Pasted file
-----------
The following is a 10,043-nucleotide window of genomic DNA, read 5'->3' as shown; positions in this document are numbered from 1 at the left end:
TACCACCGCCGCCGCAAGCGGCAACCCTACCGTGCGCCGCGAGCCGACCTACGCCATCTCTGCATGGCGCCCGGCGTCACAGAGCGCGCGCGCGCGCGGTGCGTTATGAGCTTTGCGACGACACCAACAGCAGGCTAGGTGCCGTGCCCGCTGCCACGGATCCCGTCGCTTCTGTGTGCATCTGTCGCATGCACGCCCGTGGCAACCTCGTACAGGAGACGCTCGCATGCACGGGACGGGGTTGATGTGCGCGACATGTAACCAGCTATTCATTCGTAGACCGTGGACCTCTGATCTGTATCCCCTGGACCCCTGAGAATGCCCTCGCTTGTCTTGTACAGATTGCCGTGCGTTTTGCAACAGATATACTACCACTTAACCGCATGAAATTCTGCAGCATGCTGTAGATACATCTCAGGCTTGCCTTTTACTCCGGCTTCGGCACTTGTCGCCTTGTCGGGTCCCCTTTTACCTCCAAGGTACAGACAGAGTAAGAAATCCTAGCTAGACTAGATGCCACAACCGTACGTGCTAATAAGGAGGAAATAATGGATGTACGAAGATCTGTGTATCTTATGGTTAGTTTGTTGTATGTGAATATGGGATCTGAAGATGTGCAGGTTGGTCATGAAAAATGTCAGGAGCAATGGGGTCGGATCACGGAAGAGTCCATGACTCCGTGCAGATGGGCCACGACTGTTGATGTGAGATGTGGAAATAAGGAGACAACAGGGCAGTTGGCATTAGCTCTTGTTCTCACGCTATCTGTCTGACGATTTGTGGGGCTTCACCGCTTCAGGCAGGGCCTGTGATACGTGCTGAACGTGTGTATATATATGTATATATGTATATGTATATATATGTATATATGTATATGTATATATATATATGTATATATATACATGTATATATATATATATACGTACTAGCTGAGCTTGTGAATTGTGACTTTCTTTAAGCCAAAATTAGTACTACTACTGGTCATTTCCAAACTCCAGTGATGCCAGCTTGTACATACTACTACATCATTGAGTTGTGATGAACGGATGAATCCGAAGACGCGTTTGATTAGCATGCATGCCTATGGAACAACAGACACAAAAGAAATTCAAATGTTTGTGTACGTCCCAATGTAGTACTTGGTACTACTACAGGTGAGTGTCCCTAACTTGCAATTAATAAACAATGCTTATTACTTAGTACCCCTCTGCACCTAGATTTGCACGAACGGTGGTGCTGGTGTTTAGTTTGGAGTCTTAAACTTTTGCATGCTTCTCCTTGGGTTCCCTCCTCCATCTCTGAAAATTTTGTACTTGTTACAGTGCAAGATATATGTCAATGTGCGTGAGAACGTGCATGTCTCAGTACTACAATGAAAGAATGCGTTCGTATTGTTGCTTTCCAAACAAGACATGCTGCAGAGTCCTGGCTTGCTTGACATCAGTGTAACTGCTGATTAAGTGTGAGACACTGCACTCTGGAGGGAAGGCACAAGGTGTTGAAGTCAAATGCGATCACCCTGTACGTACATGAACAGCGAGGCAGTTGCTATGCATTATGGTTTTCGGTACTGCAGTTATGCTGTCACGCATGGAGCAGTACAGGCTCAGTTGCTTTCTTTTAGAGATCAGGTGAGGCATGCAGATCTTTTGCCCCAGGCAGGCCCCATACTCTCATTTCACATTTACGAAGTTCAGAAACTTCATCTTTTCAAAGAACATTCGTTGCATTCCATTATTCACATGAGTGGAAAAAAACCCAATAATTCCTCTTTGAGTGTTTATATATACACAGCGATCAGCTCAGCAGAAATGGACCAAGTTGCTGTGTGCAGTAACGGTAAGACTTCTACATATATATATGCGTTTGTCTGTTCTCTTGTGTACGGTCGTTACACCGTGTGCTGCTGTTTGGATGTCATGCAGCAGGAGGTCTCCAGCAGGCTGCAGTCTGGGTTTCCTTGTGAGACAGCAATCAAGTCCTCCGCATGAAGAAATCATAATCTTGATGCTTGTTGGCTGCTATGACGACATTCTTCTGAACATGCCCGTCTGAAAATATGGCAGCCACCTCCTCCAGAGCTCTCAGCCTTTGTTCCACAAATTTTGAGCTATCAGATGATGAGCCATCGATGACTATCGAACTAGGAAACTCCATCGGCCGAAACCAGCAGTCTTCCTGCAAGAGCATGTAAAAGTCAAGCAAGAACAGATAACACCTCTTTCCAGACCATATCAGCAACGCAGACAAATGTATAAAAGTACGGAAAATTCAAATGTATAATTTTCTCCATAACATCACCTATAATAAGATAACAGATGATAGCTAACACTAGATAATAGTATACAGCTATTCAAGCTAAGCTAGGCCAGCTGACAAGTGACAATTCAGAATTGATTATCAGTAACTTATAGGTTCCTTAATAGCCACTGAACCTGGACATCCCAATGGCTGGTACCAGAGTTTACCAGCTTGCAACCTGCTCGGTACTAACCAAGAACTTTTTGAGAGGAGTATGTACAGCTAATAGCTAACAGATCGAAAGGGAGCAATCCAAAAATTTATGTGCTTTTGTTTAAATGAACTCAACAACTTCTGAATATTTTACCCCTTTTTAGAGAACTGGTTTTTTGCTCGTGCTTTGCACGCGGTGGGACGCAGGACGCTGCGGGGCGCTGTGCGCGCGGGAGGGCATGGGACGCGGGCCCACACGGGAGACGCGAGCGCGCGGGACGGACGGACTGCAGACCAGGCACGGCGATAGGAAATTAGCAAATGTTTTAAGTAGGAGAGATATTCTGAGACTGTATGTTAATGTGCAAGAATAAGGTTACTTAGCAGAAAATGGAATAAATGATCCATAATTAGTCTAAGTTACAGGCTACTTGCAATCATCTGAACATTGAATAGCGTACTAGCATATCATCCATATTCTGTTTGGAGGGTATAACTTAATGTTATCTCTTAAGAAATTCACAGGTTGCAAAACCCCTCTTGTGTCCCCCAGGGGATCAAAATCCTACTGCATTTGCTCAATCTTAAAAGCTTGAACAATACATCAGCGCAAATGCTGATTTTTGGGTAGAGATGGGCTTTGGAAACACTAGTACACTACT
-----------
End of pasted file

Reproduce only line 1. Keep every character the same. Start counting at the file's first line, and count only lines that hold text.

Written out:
The following is a 10,043-nucleotide window of genomic DNA, read 5'->3' as shown; positions in this document are numbered from 1 at the left end: